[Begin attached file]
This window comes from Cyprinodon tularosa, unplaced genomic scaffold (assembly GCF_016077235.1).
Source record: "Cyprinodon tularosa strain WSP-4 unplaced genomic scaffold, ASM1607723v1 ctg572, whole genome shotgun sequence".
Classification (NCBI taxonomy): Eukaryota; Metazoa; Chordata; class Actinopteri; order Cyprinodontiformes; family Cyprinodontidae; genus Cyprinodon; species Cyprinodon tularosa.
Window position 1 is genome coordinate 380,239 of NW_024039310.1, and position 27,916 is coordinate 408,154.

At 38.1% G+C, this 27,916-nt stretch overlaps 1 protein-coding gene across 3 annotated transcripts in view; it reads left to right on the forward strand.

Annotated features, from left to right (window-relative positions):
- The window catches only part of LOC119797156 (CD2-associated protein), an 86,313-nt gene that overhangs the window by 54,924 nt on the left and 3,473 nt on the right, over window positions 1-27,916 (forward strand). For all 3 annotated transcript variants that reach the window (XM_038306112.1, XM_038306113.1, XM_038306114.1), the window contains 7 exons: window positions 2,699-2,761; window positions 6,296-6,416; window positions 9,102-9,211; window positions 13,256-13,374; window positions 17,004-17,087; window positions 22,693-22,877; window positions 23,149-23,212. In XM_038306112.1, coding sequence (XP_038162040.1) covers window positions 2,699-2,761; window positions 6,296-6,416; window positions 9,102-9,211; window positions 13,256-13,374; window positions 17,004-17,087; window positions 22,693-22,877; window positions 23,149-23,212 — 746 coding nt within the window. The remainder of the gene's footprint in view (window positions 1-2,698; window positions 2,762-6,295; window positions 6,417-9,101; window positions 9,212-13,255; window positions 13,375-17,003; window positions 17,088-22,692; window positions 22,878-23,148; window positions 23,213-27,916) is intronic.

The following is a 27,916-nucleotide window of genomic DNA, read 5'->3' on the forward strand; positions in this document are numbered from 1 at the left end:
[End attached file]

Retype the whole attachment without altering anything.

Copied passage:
This window comes from Cyprinodon tularosa, unplaced genomic scaffold (assembly GCF_016077235.1).
Source record: "Cyprinodon tularosa strain WSP-4 unplaced genomic scaffold, ASM1607723v1 ctg572, whole genome shotgun sequence".
Classification (NCBI taxonomy): Eukaryota; Metazoa; Chordata; class Actinopteri; order Cyprinodontiformes; family Cyprinodontidae; genus Cyprinodon; species Cyprinodon tularosa.
Window position 1 is genome coordinate 380,239 of NW_024039310.1, and position 27,916 is coordinate 408,154.

At 38.1% G+C, this 27,916-nt stretch overlaps 1 protein-coding gene across 3 annotated transcripts in view; it reads left to right on the forward strand.

Annotated features, from left to right (window-relative positions):
- The window catches only part of LOC119797156 (CD2-associated protein), an 86,313-nt gene that overhangs the window by 54,924 nt on the left and 3,473 nt on the right, over window positions 1-27,916 (forward strand). For all 3 annotated transcript variants that reach the window (XM_038306112.1, XM_038306113.1, XM_038306114.1), the window contains 7 exons: window positions 2,699-2,761; window positions 6,296-6,416; window positions 9,102-9,211; window positions 13,256-13,374; window positions 17,004-17,087; window positions 22,693-22,877; window positions 23,149-23,212. In XM_038306112.1, coding sequence (XP_038162040.1) covers window positions 2,699-2,761; window positions 6,296-6,416; window positions 9,102-9,211; window positions 13,256-13,374; window positions 17,004-17,087; window positions 22,693-22,877; window positions 23,149-23,212 — 746 coding nt within the window. The remainder of the gene's footprint in view (window positions 1-2,698; window positions 2,762-6,295; window positions 6,417-9,101; window positions 9,212-13,255; window positions 13,375-17,003; window positions 17,088-22,692; window positions 22,878-23,148; window positions 23,213-27,916) is intronic.

The following is a 27,916-nucleotide window of genomic DNA, read 5'->3' on the forward strand; positions in this document are numbered from 1 at the left end: